Headlines, Latin America & the Caribbean

BRAZIL: The Football Nation Doesn’t Forget Its Heroes

Fabiana Frayssinet

RIO DE JANEIRO, Jun 16 2010 (IPS) - Long known as “the football nation,” Brazil today is seeking a new title: recognition as a global economic and political power — though without denying the sport that made it famous.

Rio's Maracaná Stadium, inaugurated for the 1950 World Cup, which Uruguay won. Credit: Wikipedia

Rio's Maracaná Stadium, inaugurated for the 1950 World Cup, which Uruguay won. Credit: Wikipedia

The museum of Rio de Janeiro’s Maracaná stadium artistically synthesises this history in one of its exhibitions. “Patria das chuteiras” (Homeland of football boots) includes a map of this South American giant, outlined by the shapes of hundreds of golden football shoes.

More than a century after the first match played on Brazilian soil between the employees of English companies, Apr. 15, 1895, and from those times in which football was a game of the elite and excluded people of African descent, the “verde amarela” (green yellow) shirt has proved capable of transcending the divisions outside the stadiums.

In the words of Sports Minister Orlando Silva, Brazil “today is known as democratic, a producer of clean energy, with a diversified economy and as a major tourist destination” — but the nation’s international visibility is due to football.

“Fifty years ago, this country was little known in the world, and those big names of Brazilian football and their great conquests were essential” for our introduction abroad, Silva told IPS.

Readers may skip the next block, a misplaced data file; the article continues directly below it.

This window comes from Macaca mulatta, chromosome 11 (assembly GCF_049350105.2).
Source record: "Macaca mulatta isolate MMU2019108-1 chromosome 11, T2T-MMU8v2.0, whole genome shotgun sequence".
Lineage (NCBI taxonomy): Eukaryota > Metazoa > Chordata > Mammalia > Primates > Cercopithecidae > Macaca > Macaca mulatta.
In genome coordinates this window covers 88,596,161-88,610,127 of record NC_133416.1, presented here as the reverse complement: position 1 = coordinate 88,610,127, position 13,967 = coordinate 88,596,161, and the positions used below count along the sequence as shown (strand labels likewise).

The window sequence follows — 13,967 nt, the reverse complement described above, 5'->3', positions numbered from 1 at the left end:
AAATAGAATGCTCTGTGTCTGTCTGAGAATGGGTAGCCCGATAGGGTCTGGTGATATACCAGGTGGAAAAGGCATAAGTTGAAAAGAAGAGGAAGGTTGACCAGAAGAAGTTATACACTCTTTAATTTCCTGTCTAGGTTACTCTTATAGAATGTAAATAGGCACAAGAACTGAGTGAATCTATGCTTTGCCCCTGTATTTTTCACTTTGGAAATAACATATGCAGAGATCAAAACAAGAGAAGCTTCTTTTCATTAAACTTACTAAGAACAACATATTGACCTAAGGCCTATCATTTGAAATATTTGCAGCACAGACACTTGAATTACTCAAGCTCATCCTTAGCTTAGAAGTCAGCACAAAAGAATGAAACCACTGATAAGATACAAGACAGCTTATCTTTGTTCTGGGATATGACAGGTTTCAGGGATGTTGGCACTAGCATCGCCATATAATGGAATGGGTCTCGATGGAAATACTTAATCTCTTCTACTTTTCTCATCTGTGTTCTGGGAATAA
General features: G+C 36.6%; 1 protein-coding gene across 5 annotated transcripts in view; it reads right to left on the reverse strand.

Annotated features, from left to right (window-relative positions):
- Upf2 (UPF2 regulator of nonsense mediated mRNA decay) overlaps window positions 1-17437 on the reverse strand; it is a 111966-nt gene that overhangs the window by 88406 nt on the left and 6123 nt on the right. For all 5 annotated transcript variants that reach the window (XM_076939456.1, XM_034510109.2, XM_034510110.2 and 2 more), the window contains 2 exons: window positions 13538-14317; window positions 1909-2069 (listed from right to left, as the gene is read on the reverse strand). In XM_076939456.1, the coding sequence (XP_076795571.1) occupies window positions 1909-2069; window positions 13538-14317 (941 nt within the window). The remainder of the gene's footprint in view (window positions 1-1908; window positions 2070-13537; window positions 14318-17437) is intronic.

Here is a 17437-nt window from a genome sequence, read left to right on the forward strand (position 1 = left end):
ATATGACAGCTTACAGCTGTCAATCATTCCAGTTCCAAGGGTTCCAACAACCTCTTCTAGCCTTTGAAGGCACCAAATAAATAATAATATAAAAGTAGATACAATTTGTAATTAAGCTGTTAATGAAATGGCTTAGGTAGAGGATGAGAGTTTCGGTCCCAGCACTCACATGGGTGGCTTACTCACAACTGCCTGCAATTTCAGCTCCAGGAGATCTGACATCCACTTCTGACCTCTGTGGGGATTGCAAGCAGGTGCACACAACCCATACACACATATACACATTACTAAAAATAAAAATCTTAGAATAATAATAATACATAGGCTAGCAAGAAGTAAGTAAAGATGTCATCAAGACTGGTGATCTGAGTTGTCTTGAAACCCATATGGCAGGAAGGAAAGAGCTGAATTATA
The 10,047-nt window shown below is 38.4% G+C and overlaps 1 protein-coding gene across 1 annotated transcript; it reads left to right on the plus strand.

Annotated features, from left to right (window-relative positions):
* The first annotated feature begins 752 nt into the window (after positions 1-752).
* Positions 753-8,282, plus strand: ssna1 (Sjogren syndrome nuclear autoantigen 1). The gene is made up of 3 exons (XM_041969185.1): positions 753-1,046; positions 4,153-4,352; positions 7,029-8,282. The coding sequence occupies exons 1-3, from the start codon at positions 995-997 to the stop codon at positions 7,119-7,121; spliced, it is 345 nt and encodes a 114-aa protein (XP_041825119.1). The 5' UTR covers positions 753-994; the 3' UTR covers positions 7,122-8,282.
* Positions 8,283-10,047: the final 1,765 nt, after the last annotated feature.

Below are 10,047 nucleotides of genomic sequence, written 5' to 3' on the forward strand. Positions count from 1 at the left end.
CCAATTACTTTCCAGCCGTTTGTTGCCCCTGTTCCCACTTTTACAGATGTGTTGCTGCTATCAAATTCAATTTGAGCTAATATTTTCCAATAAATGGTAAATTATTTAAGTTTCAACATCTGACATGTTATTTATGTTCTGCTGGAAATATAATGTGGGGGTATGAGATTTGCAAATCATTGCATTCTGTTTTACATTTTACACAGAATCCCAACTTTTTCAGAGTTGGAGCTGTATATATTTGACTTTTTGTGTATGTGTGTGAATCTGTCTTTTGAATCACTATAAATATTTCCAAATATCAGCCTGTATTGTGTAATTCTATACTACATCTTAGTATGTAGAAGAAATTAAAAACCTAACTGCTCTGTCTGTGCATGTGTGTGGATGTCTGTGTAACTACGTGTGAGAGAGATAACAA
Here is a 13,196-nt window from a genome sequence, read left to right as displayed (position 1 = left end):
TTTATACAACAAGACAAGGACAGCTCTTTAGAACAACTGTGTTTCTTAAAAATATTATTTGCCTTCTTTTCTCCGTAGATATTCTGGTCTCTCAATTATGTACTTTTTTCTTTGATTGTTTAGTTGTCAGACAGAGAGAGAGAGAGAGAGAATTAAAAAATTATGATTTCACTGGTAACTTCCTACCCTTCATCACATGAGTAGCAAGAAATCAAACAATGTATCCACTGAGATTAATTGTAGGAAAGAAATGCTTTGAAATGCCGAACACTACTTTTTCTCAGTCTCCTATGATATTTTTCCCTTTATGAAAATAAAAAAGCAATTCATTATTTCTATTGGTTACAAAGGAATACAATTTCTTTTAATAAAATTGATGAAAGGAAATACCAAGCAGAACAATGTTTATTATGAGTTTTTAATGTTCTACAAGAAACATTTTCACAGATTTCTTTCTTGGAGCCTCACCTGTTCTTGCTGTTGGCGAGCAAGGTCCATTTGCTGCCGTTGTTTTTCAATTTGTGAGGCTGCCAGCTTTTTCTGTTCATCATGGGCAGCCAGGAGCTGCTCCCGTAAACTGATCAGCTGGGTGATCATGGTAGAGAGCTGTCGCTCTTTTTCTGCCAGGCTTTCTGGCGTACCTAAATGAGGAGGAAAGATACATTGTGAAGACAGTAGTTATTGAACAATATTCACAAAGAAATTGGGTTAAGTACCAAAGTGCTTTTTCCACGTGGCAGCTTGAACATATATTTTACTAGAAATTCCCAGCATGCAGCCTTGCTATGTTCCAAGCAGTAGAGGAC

Some see the minister’s explanation as campaign demagoguery for the Oct. 3 elections to coincide with the FIFA Football World Cup under way in South Africa (Jun. 11-Jul. 11). Others see as an act of justice, referring to a government-proposed legislative bill to economically compensate those responsible for past football victories.


The initiative, currently being debated in Congress, would provide a pension for the players of the World Cup championship teams of 1958, 1962 and 1970, when football — though a professional sport at the time in Brazil — did not pay anywhere near what today’s players earn.

“What those men did for our country is impossible to repay,” said Silva.

“It is more than a recognition for those who earned recognition for Brazil,” said Jair Ventura Filho, known as Jairzinho, one of the stars of the champion team of the 1970 FIFA (International Federation of Association Football) World Cup played in Mexico.

“Brazil was considered a nothing, and thanks to football it is now seen as one of the greatest powers in all areas,” Jairzinho, also known as “Hurricane,” told IPS.

The government’s initiative is based on the analysis that football is “one of the main components of national identity,” and a “way of life” for Brazilians, according to the minister, who referred to this popular sport as an element of “social integration.”